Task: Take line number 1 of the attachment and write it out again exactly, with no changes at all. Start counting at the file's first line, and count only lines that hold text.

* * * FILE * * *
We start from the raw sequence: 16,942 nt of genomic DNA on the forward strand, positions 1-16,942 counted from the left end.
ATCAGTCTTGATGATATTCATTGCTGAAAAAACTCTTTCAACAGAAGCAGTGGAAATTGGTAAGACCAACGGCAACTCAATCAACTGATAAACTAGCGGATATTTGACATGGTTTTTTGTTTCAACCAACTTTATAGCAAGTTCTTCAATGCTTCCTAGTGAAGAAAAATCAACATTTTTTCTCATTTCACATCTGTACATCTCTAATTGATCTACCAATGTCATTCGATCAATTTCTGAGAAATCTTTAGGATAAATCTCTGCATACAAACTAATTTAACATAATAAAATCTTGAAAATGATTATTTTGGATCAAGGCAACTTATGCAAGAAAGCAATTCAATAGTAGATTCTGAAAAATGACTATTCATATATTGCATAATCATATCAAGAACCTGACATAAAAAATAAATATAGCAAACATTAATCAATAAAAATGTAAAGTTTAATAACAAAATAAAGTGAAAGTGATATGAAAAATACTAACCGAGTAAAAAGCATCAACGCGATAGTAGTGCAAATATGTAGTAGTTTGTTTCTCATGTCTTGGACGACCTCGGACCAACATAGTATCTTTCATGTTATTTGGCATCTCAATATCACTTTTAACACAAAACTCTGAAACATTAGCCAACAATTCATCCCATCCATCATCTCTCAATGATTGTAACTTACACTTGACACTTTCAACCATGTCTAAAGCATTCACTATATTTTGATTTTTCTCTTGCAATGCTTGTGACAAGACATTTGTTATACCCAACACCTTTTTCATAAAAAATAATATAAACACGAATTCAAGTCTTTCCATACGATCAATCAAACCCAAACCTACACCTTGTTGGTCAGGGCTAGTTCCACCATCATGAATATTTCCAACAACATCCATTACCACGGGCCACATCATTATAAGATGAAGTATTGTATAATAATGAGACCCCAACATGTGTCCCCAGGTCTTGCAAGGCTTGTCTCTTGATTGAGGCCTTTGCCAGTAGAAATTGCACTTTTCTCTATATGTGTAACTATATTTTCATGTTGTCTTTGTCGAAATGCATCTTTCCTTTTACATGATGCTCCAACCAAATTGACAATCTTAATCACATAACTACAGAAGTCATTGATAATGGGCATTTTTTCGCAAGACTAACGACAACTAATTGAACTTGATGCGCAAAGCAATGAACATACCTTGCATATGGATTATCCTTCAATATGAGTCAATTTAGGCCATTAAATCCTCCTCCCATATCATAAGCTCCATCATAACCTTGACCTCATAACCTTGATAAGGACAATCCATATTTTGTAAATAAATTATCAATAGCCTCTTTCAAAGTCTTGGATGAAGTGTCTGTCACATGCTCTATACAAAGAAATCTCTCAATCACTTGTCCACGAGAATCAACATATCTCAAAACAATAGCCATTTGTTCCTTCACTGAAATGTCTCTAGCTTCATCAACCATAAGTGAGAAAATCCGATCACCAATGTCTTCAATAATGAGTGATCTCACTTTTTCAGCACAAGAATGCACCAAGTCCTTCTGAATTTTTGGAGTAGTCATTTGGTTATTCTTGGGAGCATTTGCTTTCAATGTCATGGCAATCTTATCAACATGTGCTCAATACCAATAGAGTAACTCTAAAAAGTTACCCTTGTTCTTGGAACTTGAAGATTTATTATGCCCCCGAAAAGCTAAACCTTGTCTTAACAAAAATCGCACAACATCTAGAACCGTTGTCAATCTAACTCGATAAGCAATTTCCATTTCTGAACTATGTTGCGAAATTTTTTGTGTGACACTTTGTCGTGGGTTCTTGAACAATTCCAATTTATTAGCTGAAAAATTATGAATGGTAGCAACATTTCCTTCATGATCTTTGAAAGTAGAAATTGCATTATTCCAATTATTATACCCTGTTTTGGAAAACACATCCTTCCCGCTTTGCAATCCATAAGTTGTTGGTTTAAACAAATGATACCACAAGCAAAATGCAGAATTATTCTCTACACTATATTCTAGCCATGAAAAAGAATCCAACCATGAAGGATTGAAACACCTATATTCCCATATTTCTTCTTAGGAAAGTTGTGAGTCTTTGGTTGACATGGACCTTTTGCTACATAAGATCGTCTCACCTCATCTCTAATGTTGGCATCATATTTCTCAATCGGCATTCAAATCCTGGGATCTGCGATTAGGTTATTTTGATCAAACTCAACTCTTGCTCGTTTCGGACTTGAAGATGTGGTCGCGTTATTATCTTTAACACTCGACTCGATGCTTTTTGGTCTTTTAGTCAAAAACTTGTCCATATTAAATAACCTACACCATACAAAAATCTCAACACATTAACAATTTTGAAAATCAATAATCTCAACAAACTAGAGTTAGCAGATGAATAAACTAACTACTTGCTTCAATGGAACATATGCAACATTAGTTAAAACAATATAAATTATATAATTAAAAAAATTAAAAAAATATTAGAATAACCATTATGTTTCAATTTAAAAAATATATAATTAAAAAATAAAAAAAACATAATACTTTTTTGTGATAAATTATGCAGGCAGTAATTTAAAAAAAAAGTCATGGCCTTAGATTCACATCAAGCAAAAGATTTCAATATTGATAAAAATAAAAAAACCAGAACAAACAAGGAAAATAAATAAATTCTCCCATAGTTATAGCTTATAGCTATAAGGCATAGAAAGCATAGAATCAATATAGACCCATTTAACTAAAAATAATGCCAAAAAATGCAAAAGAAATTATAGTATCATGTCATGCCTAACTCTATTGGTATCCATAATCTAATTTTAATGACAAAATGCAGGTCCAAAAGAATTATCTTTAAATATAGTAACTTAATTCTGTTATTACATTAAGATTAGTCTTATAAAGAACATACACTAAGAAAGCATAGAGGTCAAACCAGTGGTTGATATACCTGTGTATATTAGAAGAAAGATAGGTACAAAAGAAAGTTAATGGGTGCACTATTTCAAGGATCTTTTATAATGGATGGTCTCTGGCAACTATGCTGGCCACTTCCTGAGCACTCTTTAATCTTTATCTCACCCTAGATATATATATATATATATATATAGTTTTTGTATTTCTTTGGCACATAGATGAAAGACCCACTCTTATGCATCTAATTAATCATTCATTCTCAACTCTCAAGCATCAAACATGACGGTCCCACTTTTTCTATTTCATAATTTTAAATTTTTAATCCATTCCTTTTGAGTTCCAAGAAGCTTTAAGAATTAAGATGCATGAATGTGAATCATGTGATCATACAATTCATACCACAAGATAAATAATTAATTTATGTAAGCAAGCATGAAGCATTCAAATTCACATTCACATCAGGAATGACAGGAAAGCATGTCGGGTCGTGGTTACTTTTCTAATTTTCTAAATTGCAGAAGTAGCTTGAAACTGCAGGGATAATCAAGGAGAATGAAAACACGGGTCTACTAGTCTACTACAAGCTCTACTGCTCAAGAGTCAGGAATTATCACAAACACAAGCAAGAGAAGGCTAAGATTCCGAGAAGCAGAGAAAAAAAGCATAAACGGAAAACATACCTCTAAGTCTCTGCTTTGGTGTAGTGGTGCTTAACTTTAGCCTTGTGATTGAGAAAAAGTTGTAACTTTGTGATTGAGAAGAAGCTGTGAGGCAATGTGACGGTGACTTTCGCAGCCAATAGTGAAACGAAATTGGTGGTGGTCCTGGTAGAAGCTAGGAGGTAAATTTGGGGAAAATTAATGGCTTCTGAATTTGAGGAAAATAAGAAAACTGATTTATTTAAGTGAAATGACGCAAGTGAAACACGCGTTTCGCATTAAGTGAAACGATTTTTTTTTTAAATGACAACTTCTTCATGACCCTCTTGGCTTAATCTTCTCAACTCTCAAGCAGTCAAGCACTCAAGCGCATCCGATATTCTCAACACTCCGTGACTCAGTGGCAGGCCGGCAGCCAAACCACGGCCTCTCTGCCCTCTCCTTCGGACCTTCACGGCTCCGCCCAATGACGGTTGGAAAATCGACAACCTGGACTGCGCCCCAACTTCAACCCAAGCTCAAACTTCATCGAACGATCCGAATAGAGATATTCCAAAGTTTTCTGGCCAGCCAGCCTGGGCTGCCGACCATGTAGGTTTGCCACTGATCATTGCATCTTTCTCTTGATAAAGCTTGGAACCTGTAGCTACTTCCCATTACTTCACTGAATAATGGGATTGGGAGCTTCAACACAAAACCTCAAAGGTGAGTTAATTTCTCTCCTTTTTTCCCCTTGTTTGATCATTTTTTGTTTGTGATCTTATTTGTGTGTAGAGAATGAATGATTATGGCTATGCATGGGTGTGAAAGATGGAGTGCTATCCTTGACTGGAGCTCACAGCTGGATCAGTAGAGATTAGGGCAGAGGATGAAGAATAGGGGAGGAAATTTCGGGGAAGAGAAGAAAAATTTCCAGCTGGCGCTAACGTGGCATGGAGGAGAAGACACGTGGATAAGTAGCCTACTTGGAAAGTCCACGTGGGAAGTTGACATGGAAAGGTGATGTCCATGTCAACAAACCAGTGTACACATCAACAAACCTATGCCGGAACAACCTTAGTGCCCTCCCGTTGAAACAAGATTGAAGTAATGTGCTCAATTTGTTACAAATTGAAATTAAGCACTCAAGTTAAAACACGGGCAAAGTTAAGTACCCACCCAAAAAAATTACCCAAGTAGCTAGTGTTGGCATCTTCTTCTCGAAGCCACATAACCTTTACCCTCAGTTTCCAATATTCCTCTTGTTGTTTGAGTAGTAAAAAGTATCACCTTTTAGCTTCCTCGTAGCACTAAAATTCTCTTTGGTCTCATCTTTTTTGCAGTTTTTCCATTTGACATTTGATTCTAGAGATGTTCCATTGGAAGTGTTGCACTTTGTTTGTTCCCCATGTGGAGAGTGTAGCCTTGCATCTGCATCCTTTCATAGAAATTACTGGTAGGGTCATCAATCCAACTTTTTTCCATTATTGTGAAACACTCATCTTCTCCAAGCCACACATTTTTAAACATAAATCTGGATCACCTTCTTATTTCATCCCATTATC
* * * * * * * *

We start from the raw sequence: 16,942 nt of genomic DNA on the forward strand, positions 1-16,942 counted from the left end.